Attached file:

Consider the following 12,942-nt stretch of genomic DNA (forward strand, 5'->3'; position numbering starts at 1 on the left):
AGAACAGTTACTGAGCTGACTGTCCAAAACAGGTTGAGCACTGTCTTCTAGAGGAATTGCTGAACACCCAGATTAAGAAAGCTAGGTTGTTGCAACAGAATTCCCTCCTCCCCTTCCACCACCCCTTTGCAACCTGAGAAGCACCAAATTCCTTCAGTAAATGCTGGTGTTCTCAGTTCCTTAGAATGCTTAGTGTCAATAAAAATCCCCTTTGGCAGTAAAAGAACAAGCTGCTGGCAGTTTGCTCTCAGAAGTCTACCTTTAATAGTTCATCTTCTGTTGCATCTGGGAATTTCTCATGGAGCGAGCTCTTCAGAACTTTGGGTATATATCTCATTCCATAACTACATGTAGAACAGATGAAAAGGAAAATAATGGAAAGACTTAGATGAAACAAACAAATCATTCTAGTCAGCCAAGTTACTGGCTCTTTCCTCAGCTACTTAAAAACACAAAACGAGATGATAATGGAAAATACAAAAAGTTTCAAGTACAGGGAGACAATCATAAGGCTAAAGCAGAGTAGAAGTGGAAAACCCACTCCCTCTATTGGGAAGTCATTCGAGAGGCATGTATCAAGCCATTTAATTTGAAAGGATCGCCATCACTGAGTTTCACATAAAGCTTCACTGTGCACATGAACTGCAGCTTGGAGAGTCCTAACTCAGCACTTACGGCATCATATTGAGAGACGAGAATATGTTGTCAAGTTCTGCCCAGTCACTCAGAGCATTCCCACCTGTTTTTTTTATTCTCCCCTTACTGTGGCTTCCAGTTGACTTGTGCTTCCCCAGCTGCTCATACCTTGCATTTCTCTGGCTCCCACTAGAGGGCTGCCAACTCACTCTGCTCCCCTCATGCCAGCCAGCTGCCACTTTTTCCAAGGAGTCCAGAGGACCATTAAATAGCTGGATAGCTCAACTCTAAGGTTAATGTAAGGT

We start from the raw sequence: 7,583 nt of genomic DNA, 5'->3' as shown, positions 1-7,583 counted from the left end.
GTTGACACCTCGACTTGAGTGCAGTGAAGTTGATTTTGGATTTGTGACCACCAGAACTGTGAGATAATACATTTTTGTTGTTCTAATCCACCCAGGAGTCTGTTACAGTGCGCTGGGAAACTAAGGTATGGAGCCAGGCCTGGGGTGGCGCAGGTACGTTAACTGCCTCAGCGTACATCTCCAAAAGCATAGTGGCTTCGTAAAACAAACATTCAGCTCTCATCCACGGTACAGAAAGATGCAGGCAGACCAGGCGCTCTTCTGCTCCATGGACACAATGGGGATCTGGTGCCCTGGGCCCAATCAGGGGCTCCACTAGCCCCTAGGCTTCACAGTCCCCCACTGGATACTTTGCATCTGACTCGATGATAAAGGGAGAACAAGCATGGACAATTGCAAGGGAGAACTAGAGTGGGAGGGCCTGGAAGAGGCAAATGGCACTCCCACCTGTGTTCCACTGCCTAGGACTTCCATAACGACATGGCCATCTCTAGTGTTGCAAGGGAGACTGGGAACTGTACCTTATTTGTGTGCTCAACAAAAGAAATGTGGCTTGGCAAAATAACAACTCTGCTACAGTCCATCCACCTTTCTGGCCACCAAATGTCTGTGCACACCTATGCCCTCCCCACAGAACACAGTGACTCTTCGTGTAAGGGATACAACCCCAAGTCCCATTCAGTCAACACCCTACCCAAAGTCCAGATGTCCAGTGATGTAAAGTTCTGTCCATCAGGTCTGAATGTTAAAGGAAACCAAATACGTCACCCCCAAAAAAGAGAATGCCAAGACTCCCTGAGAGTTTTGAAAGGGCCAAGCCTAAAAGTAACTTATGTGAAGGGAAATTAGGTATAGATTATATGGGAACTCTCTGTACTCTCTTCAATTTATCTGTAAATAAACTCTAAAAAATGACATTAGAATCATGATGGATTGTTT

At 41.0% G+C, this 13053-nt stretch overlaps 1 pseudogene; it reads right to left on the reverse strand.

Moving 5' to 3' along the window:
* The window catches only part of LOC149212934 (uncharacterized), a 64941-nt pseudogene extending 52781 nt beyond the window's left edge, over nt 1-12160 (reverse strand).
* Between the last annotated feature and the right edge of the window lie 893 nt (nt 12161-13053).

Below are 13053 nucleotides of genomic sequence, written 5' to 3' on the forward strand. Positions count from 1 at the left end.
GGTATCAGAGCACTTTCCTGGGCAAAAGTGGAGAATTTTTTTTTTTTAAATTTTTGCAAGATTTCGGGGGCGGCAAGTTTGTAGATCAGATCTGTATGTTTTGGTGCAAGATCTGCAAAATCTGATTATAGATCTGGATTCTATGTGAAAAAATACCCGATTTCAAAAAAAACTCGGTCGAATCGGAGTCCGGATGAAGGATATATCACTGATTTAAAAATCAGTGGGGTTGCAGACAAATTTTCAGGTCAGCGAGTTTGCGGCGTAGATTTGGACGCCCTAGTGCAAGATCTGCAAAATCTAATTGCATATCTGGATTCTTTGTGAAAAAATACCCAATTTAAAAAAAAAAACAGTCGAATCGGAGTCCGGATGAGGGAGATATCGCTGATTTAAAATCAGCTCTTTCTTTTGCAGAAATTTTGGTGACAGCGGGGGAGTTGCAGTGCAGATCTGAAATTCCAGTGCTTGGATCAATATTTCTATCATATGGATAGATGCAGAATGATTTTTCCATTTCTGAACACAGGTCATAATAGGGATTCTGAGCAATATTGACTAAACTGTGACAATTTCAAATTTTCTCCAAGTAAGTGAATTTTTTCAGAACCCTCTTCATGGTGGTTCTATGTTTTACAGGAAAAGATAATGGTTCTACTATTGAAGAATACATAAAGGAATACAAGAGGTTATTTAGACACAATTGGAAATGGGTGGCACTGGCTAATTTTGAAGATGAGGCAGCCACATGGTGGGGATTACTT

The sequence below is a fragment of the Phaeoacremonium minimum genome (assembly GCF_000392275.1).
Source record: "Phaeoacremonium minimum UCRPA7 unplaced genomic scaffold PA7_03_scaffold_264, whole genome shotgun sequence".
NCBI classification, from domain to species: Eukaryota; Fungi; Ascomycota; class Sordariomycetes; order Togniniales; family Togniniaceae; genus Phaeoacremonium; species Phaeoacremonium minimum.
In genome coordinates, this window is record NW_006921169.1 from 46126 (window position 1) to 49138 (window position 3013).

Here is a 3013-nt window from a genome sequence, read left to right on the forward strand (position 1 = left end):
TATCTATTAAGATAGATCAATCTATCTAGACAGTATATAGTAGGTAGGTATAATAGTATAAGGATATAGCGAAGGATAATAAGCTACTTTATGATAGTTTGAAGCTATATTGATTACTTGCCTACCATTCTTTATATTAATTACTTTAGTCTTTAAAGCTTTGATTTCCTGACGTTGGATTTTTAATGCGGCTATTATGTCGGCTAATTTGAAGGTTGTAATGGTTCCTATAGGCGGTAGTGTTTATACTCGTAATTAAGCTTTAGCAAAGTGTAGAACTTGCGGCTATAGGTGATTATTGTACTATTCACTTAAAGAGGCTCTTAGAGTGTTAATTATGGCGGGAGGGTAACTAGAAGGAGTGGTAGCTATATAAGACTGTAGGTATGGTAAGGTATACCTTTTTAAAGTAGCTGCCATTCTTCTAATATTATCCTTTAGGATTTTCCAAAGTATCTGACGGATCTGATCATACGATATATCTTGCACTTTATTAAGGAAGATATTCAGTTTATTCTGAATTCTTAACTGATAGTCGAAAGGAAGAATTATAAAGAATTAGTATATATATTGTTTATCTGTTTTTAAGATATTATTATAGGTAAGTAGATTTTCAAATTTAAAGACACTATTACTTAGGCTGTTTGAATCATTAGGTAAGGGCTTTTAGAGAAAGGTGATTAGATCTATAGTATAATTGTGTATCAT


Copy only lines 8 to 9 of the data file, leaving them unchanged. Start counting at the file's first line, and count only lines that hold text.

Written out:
* Between the last annotated feature and the right edge of the window lie 893 nt (nt 12161-13053).

Below are 13053 nucleotides of genomic sequence, written 5' to 3' on the forward strand. Positions count from 1 at the left end.